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Posted August 06, 2005 by publisher in Cuban Sports

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Los Angeles Daily News

Esther Walker has not been home since she was 16. She hasn’t seen some 30 aunts and uncles in 25 years, and her teenage son, Julian, has never met most of his cousins.

All that is about to change with the help of baseball.

Julian Walker plays for Toluca Pony League, a team based in Toluca Lake, Calif., comprised of 13-year-olds. Last year, the team took a trip to Cooperstown, N.Y. Esther Walker decided the only way to top that experience was to expose the team to some of the best baseball in the world.

She chose Cuba, her birthplace.

And thus began the process known as “Toluca to Cuba,” a phrase that decorates T-shirts and caps. The team’s bus departs Saturday for Tijuana ó where their flight originates ó and the series of exhibition games against Cuban teams begins Monday in Havana.

But this trip is about much more than games.

“I’ve heard about my family for a long time,” said Julian, a first baseman. “My mom has told me a lot of stories. We’re going to have a big block party. I’m excited for that and the baseball.”

Walker’s relatives already have bought a pig, which they will roast as part of the celebration when the Pony Leaguers arrive.

Before that, the teens are getting a crash course in Cuban culture.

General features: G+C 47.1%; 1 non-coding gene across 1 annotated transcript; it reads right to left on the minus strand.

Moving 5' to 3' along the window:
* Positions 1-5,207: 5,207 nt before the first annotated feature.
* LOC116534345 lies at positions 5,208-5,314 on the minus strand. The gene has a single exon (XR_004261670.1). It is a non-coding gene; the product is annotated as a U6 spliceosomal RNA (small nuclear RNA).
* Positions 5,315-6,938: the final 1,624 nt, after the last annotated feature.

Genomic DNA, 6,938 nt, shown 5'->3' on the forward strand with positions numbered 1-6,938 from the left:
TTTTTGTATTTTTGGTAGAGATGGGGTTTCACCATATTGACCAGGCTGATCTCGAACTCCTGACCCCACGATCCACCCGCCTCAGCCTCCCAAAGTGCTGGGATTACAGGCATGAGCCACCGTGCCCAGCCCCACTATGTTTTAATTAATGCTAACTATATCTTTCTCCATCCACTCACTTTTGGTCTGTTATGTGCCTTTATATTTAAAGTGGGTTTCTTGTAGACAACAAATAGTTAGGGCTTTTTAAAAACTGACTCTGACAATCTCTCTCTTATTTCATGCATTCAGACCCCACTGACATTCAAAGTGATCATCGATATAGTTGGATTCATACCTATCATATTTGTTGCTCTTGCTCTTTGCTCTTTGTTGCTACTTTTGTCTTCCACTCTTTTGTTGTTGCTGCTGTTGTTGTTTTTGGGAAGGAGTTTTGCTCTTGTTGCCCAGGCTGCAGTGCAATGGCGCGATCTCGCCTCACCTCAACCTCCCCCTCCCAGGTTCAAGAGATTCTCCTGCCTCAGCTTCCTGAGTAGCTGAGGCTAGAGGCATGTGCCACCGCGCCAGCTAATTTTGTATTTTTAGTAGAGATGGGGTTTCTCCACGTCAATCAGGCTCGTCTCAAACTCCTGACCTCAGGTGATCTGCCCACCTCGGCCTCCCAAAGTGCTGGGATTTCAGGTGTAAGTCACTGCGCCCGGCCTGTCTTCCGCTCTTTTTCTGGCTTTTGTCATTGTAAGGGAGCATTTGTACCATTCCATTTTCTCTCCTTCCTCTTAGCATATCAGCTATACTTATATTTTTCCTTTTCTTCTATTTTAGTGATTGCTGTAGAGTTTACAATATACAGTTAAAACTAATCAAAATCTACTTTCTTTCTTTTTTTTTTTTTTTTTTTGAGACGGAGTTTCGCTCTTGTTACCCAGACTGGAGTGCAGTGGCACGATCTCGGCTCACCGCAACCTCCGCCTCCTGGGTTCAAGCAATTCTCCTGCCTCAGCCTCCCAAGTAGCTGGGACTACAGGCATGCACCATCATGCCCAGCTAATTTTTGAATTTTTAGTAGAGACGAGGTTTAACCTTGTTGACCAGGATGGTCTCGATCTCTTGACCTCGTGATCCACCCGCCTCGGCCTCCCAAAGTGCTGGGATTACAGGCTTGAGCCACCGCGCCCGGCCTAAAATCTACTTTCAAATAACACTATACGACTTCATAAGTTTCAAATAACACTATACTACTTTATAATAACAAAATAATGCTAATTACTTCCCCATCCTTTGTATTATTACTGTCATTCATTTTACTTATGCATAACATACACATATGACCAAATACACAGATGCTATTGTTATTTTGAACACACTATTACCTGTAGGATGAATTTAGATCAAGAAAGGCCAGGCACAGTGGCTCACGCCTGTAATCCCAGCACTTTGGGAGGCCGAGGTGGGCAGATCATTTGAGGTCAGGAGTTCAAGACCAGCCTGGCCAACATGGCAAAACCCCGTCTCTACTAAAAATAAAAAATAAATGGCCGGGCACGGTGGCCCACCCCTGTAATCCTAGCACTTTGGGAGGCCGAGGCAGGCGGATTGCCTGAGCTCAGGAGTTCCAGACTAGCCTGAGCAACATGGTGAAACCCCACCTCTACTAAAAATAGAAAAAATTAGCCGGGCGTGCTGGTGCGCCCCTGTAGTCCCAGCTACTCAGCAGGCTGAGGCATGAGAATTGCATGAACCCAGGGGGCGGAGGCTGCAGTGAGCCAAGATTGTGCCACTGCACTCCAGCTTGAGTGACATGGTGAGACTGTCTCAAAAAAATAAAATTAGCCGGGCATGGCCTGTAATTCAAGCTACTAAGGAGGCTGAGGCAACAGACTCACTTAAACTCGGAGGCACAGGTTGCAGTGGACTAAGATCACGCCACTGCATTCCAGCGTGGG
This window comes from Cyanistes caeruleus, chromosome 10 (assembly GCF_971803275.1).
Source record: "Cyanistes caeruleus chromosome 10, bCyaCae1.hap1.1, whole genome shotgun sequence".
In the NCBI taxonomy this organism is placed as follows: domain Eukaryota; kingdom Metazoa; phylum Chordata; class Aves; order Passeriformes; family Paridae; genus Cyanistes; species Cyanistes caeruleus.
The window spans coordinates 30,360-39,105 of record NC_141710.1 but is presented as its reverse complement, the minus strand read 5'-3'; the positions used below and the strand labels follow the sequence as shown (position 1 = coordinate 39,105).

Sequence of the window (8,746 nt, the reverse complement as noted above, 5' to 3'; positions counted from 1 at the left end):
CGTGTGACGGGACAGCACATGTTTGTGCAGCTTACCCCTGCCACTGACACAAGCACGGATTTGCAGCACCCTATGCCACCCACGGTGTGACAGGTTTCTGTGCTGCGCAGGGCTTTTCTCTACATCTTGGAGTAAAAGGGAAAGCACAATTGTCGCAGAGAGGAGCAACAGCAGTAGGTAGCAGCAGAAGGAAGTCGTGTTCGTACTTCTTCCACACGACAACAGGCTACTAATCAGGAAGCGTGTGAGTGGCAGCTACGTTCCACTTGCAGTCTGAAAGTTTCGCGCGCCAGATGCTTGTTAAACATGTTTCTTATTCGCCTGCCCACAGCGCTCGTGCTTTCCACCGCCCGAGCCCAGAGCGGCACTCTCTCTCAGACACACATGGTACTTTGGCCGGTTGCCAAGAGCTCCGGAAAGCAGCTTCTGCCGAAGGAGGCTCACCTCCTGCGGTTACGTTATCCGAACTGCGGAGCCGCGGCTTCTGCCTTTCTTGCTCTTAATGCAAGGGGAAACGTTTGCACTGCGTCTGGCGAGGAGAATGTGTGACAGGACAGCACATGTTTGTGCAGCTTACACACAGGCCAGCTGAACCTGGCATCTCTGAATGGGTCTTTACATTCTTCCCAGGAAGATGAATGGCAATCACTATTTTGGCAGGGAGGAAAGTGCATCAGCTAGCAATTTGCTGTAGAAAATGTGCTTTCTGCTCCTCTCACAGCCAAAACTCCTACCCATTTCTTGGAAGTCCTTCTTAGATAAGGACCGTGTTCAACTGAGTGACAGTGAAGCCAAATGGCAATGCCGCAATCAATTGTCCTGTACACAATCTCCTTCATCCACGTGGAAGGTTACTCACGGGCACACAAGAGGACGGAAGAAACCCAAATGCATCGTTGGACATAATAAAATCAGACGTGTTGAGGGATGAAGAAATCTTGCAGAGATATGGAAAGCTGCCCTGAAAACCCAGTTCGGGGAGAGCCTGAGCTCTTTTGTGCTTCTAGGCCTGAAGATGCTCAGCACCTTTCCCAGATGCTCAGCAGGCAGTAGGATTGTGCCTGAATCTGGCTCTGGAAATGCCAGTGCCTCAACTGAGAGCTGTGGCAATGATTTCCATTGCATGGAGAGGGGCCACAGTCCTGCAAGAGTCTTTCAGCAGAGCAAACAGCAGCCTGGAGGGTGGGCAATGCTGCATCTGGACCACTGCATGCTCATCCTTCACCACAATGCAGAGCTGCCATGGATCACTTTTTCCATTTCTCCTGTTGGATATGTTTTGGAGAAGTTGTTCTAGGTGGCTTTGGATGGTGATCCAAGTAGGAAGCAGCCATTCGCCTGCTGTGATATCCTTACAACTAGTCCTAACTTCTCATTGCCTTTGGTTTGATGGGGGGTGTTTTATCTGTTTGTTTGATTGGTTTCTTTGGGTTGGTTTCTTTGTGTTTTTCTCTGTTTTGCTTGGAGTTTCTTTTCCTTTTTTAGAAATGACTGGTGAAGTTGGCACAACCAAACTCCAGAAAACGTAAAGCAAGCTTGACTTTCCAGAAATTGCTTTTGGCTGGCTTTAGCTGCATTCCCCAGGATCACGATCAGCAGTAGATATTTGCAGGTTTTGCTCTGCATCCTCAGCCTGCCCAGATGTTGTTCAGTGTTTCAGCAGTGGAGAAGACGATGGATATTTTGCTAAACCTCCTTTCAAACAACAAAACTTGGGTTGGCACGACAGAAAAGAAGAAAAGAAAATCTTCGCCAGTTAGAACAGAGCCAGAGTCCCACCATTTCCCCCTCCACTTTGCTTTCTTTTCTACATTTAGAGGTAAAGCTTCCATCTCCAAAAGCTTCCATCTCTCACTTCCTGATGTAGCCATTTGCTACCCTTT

“They pretty much just pick sugar cane and play baseball,” Toluca pitcher John O’Hara said of the Cuban competition. “They’re really good. ... It’s going to be awesome.”

Travel from the U.S. to Cuba ó one of the few remaining communist countries in the world ó has been banned since 1962, and there are only a few ways Americans can get permission to make the trip. The Toluca team’s visit qualifies as a humanitarian endeavor for athletic purposes.

“It’s difficult to qualify for permits,” said travel agent Maricarmen Sicard, who with her husband, Frederico, accompanies about three groups to her homeland every year. “They don’t want Americans going as tourists.”

The Sicards accompanied a group of doctors to Cuba in May and will take a religious group in September. The Toluca players, each accompanied by at least one guardian, are the youngest group the Sicards have traveled with in seven years of business.

“Cuba is very open to having all kinds of sports events with Americans,” Maricarmen Sicard said. “It’s an opportunity and window for Cubans to see the world. They don’t have cable TV.”

Many also don’t have phones. When Esther Walker lived there, only one family on her block owned a phone, a luxury item to this day.

Walker and her family left legally when she was 4 years old, sponsored by relatives who lived in Tampa, Fla. She went back to visit when she was 16 but hasn’t returned since.

The Toluca contingent isn’t traveling lightly, and will arrive bearing gifts, school supplies and baseball equipment.

The team subsidized most of the trip’s cost ($1,500 per person) with fundraisers such as a car wash, bake sale, garage sale, golf tournament and barbecue, complete with Cuban sandwiches.

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